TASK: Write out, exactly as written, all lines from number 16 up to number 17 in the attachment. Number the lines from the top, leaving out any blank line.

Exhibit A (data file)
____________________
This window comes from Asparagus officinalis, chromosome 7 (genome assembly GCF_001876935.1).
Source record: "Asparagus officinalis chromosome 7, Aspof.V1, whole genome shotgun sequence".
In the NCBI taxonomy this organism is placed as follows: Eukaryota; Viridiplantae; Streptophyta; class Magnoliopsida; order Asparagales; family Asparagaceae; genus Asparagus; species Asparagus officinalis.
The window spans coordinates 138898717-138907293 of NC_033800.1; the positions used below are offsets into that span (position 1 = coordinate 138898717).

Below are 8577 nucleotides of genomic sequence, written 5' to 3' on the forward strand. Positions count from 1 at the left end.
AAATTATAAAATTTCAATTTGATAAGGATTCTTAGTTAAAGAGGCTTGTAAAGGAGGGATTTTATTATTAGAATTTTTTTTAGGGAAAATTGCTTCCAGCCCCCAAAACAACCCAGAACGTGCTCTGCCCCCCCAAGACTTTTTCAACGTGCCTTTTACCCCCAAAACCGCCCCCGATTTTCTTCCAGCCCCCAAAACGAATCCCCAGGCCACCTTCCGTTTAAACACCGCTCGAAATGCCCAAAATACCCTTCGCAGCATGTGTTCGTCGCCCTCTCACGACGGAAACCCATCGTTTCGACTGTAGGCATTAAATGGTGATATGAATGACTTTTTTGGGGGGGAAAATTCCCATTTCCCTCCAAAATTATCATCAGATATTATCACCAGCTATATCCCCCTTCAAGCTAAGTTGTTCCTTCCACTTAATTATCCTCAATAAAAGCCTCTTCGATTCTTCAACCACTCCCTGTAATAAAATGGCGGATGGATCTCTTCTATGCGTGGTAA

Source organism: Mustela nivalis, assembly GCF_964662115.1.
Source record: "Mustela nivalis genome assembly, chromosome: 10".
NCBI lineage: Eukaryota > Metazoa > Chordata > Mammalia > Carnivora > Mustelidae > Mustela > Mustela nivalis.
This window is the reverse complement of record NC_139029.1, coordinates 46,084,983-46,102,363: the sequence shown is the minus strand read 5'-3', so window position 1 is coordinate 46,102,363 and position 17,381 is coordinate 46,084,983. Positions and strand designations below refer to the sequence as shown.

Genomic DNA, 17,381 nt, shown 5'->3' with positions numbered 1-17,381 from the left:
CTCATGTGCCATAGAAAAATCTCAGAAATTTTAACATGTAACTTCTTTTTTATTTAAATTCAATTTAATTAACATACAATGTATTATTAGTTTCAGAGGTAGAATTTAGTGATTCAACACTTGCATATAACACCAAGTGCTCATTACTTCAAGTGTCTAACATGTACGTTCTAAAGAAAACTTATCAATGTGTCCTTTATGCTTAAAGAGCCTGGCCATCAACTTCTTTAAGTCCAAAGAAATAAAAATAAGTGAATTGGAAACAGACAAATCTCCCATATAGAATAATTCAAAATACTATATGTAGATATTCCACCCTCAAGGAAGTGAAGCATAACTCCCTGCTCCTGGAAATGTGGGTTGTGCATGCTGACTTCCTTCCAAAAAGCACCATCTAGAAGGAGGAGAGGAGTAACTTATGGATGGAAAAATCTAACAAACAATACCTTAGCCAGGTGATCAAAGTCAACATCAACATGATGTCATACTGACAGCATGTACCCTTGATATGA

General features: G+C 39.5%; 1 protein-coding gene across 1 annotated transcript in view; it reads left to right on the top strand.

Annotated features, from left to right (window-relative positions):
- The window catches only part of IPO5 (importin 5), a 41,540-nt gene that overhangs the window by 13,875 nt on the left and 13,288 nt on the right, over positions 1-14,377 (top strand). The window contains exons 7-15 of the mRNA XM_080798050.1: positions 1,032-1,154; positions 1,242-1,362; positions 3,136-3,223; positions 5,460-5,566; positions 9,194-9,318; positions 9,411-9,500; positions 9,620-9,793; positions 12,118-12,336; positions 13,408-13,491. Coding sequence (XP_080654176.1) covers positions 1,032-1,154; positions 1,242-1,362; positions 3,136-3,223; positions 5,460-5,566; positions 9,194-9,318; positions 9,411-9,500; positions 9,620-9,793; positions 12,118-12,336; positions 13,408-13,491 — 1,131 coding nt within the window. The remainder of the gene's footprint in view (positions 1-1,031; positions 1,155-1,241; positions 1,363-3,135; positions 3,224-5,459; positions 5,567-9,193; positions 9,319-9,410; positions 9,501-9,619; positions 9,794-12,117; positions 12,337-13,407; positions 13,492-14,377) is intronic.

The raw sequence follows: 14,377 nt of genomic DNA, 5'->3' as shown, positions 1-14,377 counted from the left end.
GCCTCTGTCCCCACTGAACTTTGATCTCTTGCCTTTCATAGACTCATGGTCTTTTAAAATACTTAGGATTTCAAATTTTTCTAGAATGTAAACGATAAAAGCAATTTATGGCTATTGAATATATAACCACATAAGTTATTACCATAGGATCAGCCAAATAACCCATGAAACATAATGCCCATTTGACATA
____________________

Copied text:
The raw sequence follows: 14,377 nt of genomic DNA, 5'->3' as shown, positions 1-14,377 counted from the left end.
GCCTCTGTCCCCACTGAACTTTGATCTCTTGCCTTTCATAGACTCATGGTCTTTTAAAATACTTAGGATTTCAAATTTTTCTAGAATGTAAACGATAAAAGCAATTTATGGCTATTGAATATATAACCACATAAGTTATTACCATAGGATCAGCCAAATAACCCATGAAACATAATGCCCATTTGACATA